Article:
I should actu­ally be com­par­ing social media to blogs, since that is what Chris’ post revolved around, but I could­n’t help drag­ging in for­ums, since I did­n’t start blog­ging long after I has star­ted writ­ing on for­ums. Any­way, blogs are still a very rel­ev­ant medium, in my opin­ion. They can occupy a sort of sweet spot between the pop­ular­ity of magazine art­icles, the ser­i­ous­ness of a sci­entific paper, the pri­vacy of a diary, and the famili­ar­ity of a con­ver­sa­tion over tea or cof­fee. This alone makes them unique. How­ever, as Chris indic­ated, the func­tion of a blog as a con­ver­sa­tion medium seems to be on the decline. Since I came late to the blog­ging party, I can’t really speak from per­sonal exper­i­ence, but I do agree that for some reason, con­ver­sa­tion and inter­activ­ity is shift­ing away from “vis­it­ing someone’s page and respond­ing” to “see­ing everything in one place (i.e. a social net­work­ing site) and reply­ing there, if at all”.

This shift towards reli­ance on social media for new things to read on the inter­net has made it harder for indi­vidual blog posts to get noticed, even if they are expli­citly shared on a net­work­ing site, since they have to com­pete with so many other posts. In addi­tion, because blog posts are gen­er­ally longer, they are more likely to be releg­ated to the per­il­ous read-it-later pile. How many of those ever end up actu­ally read?Incid­ent­ally, if you’ve made it this far, thanks for read­ing!

Speak­ing from my own exper­i­ence, I think there is a good reason for that, and that is con­veni­ence, surely one of the most power­ful selec­tion cri­teria in human cul­tural evol­u­tion (sorry). I’m the kind of per­son that likes to stay in touch with many dif­fer­ent kinds of people and for some reason many of those people have grav­it­ated towards dif­fer­ent online pres­ences. If I want to keep in touch with all of them, I need: Face­book, Twit­ter, Tumblr, Live­journal, RSS, Google+ (though per­haps this one is redund­ant), and old-fash­ioned e-mail — there may be more. Obvi­ously, going through each of these indi­vidu­ally is pretty much undo­able if you also want to get some­thing of your own done dur­ing the day. Ideally, RSS would be able to tie all of these chan­nels together into one con­veni­ent col­lec­tion of things to read. How­ever, some of the social media prob­ably hap­pen too fast (i.e. the post­ing fre­quency might be too high) to really make RSS con­veni­ent, and cru­cially, Twit­ter does­n’t seem to have an RSS con­nec­tion at all any­more.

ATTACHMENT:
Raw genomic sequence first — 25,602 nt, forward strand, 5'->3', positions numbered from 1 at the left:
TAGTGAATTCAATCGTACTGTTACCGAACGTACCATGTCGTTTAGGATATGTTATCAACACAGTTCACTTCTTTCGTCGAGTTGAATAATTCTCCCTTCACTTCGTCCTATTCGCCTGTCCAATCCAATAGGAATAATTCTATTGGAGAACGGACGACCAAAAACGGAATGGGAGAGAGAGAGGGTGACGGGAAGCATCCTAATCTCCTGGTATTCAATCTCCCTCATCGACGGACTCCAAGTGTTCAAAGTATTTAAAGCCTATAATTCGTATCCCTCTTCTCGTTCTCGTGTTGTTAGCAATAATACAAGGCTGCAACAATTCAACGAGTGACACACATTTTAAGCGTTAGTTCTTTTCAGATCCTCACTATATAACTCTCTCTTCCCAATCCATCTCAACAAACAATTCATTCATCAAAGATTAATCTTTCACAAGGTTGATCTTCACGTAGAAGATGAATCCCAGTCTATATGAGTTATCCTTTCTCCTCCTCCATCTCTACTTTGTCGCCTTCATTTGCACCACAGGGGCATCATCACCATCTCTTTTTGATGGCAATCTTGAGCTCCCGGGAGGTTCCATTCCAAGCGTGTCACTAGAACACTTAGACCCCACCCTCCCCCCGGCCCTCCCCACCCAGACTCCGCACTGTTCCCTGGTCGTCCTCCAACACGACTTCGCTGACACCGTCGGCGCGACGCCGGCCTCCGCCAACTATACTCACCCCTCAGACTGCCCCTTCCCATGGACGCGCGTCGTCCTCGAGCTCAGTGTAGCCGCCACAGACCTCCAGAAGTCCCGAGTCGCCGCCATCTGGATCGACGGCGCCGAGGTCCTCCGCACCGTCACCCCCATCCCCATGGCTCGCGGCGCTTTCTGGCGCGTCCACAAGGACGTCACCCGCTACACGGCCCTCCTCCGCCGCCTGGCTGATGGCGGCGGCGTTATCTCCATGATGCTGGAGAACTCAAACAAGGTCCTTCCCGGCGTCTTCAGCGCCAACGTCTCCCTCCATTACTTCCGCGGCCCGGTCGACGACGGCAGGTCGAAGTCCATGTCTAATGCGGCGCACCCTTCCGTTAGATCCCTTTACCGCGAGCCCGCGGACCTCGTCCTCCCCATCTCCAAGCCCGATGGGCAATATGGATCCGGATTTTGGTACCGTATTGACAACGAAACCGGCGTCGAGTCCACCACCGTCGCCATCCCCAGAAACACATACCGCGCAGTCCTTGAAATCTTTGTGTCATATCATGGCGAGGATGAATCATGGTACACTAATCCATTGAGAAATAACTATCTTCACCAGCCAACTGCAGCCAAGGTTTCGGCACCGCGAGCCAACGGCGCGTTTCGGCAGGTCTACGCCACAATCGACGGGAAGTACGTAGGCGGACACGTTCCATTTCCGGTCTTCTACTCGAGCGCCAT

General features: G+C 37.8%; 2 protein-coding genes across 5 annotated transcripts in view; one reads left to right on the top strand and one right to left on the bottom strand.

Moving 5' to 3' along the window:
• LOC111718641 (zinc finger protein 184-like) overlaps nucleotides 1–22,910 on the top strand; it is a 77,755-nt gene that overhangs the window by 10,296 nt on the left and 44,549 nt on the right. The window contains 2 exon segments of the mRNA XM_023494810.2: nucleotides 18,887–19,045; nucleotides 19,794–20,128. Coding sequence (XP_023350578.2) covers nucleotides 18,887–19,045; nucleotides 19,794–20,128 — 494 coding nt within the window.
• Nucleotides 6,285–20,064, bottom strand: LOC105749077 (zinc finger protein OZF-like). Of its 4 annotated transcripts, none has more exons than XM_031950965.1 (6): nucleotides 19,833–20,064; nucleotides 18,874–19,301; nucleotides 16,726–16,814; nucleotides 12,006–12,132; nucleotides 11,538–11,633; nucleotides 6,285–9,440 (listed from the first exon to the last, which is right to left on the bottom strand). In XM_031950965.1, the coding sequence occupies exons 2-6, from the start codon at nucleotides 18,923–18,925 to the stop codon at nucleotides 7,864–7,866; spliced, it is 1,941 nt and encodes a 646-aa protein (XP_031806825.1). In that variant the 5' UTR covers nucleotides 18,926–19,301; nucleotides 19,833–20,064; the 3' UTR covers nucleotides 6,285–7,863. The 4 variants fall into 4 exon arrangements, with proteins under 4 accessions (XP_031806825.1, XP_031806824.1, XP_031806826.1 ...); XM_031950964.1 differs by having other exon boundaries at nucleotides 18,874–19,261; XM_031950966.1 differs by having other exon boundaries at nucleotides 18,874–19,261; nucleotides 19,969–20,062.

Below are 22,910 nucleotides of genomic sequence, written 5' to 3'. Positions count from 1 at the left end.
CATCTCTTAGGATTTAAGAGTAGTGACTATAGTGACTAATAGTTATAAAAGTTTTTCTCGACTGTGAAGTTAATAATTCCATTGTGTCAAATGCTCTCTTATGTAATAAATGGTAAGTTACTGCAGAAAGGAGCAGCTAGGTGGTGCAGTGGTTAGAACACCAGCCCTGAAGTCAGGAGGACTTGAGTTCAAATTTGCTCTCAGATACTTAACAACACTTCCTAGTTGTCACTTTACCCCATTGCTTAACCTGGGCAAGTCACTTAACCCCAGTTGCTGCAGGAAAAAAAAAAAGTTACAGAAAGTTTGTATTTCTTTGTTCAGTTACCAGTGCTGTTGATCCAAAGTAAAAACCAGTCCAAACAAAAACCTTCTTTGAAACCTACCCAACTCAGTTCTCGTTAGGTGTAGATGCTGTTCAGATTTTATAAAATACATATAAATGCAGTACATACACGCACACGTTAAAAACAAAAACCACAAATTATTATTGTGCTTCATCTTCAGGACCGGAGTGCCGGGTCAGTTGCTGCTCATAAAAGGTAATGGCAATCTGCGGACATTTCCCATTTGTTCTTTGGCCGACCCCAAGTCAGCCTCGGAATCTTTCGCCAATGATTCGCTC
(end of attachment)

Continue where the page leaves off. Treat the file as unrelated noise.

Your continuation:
For the moment, then, we will have to jury-rig solu­tions. RSS works fine for keep­ing track of the ‘slower’ media. I gen­er­ally use it whenever pos­sible, as long as there are no more than ~10 posts a day per account I am fol­low­ing. Of course, most indi­vidual blogs only post a few art­icles a week or less, so RSS is per­fect for mak­ing sure you aren’t miss­ing any of those. Still, the big­ger your RSS col­lec­tion gets, the more likely it is for com­pet­i­tion to set in there as well. Maybe there just is no way of hav­ing your cake and eat­ing it?

As a final thought, per­haps it will be use­ful to take a more his­tor­ical per­spect­ive, and com­pare our plight to that of the pro­lific let­ter writer. Broadly speak­ing, a (say, 19th cen­tury) let­ter writer has two net­works: the local one, rely­ing on face-to-face con­tact, and the paper one, rely­ing on back-and-forth let­ter writ­ing. The easi­est way to make con­tact is to hang out in the local pub and see what con­ver­sa­tions emerge over a tank­ard or two with the people who hap­pen te be there. You won’t have time or oppor­tun­ity to develop longer con­ver­sa­tions with every­one though, and of course if someone does­n’t live near you, face-to-face isn’t an option at all. Both longer face-to-face and longer paper con­ver­sa­tion require selec­tion on your part; they force you to ask your­self the admit­tedly harsh ques­tion: who among all these people is worth a lar­ger invest­ment of my time? You can only spend so much time each day writ­ing let­ters, and if you want to main­tain deeper con­ver­sa­tions with some people, you will have to be short with oth­ers, or even push them aside for a while.

The advent of social net­work­ing sites has mainly made it easier to main­tain short, super­fi­cial con­ver­sa­tions with many dif­fer­ent people, and the require­ment of face-to-face com­mu­nic­a­tion is gone. Twit­ter and Face­book are the vir­tual pub, if you will. They can lead to some won­der­ful acquaint­ances, and these have the poten­tial to develop into deeper friend­ships. But again, if we want to main­tain more in-depth con­ver­sa­tions with some people, we will have to make a con­scious effort, and alloc­ate our time and atten­tion accord­ingly. New tech­no­lo­gies haven’t changed that basic prin­ciple.